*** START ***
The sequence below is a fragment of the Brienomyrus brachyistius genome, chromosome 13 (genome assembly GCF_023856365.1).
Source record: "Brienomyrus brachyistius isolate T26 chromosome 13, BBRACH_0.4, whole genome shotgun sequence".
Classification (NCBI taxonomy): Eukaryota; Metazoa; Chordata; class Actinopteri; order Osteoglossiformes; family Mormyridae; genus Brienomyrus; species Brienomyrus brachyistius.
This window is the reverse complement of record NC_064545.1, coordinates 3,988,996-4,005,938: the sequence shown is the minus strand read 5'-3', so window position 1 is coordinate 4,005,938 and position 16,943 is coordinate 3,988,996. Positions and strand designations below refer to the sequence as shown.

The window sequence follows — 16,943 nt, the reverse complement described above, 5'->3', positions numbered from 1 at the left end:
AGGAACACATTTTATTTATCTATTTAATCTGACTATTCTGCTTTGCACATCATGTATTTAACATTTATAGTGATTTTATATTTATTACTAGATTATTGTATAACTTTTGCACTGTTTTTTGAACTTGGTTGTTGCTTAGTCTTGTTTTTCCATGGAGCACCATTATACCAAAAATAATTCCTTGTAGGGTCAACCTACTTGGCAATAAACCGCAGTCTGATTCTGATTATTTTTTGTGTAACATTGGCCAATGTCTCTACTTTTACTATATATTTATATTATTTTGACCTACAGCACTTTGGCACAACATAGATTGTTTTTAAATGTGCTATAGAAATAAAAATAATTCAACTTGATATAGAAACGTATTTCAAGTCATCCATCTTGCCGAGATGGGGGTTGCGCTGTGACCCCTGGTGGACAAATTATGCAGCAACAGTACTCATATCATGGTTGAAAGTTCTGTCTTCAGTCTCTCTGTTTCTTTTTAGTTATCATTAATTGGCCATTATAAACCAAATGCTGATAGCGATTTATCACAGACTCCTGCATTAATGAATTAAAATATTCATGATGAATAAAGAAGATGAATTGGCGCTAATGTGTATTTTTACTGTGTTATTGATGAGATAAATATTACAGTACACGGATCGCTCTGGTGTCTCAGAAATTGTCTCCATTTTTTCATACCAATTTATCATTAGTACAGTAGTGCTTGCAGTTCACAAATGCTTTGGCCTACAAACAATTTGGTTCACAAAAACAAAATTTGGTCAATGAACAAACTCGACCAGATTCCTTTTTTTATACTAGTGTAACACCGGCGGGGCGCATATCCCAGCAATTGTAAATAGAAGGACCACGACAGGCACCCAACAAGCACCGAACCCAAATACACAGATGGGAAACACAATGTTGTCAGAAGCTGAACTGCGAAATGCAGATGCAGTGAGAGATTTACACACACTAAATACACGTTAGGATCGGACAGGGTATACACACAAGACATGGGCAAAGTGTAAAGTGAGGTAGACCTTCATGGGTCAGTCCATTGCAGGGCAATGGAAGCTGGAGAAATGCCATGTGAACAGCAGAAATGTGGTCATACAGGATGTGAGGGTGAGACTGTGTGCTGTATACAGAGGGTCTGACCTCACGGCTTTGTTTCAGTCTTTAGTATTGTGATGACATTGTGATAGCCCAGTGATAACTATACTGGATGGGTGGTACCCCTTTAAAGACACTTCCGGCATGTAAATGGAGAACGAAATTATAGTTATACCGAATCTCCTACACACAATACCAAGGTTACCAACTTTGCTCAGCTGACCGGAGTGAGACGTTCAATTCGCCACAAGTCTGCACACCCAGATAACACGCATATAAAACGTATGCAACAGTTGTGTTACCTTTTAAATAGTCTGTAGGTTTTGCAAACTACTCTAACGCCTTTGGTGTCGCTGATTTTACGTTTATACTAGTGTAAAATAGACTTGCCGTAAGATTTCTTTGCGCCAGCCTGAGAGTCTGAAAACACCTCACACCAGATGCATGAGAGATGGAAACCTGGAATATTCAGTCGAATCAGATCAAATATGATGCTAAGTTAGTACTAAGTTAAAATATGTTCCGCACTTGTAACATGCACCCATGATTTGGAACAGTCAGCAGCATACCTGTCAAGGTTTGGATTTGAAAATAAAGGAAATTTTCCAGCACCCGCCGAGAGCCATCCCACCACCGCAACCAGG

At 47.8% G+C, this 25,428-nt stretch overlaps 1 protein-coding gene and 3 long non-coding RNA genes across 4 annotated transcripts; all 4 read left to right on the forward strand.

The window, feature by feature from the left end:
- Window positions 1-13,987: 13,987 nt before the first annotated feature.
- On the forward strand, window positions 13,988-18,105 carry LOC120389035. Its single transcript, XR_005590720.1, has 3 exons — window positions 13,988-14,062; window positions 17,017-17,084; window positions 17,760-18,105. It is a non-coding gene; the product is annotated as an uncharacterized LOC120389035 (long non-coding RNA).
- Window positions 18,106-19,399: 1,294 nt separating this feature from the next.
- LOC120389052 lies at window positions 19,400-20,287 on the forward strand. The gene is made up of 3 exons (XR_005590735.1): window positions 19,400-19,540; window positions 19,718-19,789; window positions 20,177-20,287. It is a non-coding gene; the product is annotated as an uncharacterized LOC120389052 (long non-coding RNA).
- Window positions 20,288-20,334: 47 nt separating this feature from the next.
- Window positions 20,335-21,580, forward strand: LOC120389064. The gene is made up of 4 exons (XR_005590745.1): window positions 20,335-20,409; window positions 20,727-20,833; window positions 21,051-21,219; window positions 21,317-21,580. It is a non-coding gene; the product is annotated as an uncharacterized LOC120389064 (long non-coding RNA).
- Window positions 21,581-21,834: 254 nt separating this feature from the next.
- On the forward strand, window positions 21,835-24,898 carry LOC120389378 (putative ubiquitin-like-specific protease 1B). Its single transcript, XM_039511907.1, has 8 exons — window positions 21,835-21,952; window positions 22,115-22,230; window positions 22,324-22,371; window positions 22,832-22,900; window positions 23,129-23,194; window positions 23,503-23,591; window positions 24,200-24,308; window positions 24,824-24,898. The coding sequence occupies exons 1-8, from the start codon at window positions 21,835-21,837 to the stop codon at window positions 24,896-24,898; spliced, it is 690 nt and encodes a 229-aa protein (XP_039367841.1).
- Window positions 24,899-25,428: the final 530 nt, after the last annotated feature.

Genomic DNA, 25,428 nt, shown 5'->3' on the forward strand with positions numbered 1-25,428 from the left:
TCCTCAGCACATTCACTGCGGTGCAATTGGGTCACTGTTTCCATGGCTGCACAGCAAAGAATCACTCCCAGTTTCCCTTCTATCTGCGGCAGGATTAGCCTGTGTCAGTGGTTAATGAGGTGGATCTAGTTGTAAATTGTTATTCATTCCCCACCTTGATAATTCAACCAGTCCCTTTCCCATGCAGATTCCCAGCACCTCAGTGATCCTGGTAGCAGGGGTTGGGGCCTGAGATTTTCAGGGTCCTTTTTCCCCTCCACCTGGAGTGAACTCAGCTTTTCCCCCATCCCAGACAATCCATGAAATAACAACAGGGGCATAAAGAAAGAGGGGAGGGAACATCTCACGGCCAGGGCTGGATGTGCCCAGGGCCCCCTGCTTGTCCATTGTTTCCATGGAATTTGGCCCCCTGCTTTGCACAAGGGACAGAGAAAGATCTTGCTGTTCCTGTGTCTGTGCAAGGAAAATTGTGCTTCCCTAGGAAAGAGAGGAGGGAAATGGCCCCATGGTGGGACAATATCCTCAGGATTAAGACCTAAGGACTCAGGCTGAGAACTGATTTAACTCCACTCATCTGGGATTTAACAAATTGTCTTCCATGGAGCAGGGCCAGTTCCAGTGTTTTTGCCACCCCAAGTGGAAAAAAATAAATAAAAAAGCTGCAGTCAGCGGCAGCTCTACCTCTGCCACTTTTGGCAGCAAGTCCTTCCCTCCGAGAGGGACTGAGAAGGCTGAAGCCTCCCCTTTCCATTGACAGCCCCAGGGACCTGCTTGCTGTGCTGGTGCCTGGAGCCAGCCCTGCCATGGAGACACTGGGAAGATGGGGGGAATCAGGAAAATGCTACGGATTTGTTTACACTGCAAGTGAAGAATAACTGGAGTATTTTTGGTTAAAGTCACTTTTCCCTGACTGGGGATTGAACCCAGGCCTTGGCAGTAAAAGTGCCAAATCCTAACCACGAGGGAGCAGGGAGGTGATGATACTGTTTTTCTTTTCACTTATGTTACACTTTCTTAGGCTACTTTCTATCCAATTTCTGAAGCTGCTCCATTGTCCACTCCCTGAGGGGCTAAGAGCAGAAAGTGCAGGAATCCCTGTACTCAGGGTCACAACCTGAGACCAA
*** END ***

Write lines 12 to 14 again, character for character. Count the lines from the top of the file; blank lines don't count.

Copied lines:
- LOC120389052 lies at window positions 19,400-20,287 on the forward strand. The gene is made up of 3 exons (XR_005590735.1): window positions 19,400-19,540; window positions 19,718-19,789; window positions 20,177-20,287. It is a non-coding gene; the product is annotated as an uncharacterized LOC120389052 (long non-coding RNA).
- Window positions 20,288-20,334: 47 nt separating this feature from the next.
- Window positions 20,335-21,580, forward strand: LOC120389064. The gene is made up of 4 exons (XR_005590745.1): window positions 20,335-20,409; window positions 20,727-20,833; window positions 21,051-21,219; window positions 21,317-21,580. It is a non-coding gene; the product is annotated as an uncharacterized LOC120389064 (long non-coding RNA).